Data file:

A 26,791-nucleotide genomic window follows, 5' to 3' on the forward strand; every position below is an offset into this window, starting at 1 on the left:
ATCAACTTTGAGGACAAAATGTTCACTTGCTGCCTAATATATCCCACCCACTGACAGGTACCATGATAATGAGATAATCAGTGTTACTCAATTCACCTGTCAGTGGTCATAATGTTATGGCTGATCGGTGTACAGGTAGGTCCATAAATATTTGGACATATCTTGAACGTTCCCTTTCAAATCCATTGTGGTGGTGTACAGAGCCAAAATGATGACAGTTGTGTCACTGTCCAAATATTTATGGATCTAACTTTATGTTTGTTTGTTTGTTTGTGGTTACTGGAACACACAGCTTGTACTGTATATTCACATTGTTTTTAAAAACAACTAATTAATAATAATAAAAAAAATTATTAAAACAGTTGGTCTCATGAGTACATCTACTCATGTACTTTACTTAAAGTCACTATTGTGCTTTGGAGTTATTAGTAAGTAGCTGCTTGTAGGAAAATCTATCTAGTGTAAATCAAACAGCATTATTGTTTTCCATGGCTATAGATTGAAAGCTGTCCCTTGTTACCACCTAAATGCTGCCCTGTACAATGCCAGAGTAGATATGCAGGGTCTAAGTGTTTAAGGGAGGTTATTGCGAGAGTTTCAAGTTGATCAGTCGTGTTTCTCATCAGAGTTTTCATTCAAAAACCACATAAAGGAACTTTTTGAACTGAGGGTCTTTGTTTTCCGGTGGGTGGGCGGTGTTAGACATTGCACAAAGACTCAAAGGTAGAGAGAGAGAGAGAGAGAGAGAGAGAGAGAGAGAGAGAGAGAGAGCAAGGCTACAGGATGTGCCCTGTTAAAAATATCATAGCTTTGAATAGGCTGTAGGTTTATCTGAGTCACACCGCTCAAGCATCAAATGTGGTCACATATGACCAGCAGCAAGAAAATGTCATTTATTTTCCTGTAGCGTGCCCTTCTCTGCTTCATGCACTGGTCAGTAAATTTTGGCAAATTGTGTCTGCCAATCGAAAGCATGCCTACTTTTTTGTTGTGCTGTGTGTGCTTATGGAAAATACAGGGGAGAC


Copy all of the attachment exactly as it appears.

A 26,791-nucleotide genomic window follows, 5' to 3' on the forward strand; every position below is an offset into this window, starting at 1 on the left:
ATCAACTTTGAGGACAAAATGTTCACTTGCTGCCTAATATATCCCACCCACTGACAGGTACCATGATAATGAGATAATCAGTGTTACTCAATTCACCTGTCAGTGGTCATAATGTTATGGCTGATCGGTGTACAGGTAGGTCCATAAATATTTGGACATATCTTGAACGTTCCCTTTCAAATCCATTGTGGTGGTGTACAGAGCCAAAATGATGACAGTTGTGTCACTGTCCAAATATTTATGGATCTAACTTTATGTTTGTTTGTTTGTTTGTGGTTACTGGAACACACAGCTTGTACTGTATATTCACATTGTTTTTAAAAACAACTAATTAATAATAATAAAAAAAATTATTAAAACAGTTGGTCTCATGAGTACATCTACTCATGTACTTTACTTAAAGTCACTATTGTGCTTTGGAGTTATTAGTAAGTAGCTGCTTGTAGGAAAATCTATCTAGTGTAAATCAAACAGCATTATTGTTTTCCATGGCTATAGATTGAAAGCTGTCCCTTGTTACCACCTAAATGCTGCCCTGTACAATGCCAGAGTAGATATGCAGGGTCTAAGTGTTTAAGGGAGGTTATTGCGAGAGTTTCAAGTTGATCAGTCGTGTTTCTCATCAGAGTTTTCATTCAAAAACCACATAAAGGAACTTTTTGAACTGAGGGTCTTTGTTTTCCGGTGGGTGGGCGGTGTTAGACATTGCACAAAGACTCAAAGGTAGAGAGAGAGAGAGAGAGAGAGAGAGAGAGAGAGAGAGAGAGAGAGCAAGGCTACAGGATGTGCCCTGTTAAAAATATCATAGCTTTGAATAGGCTGTAGGTTTATCTGAGTCACACCGCTCAAGCATCAAATGTGGTCACATATGACCAGCAGCAAGAAAATGTCATTTATTTTCCTGTAGCGTGCCCTTCTCTGCTTCATGCACTGGTCAGTAAATTTTGGCAAATTGTGTCTGCCAATCGAAAGCATGCCTACTTTTTTGTTGTGCTGTGTGTGCTTATGGAAAATACAGGGGAGAC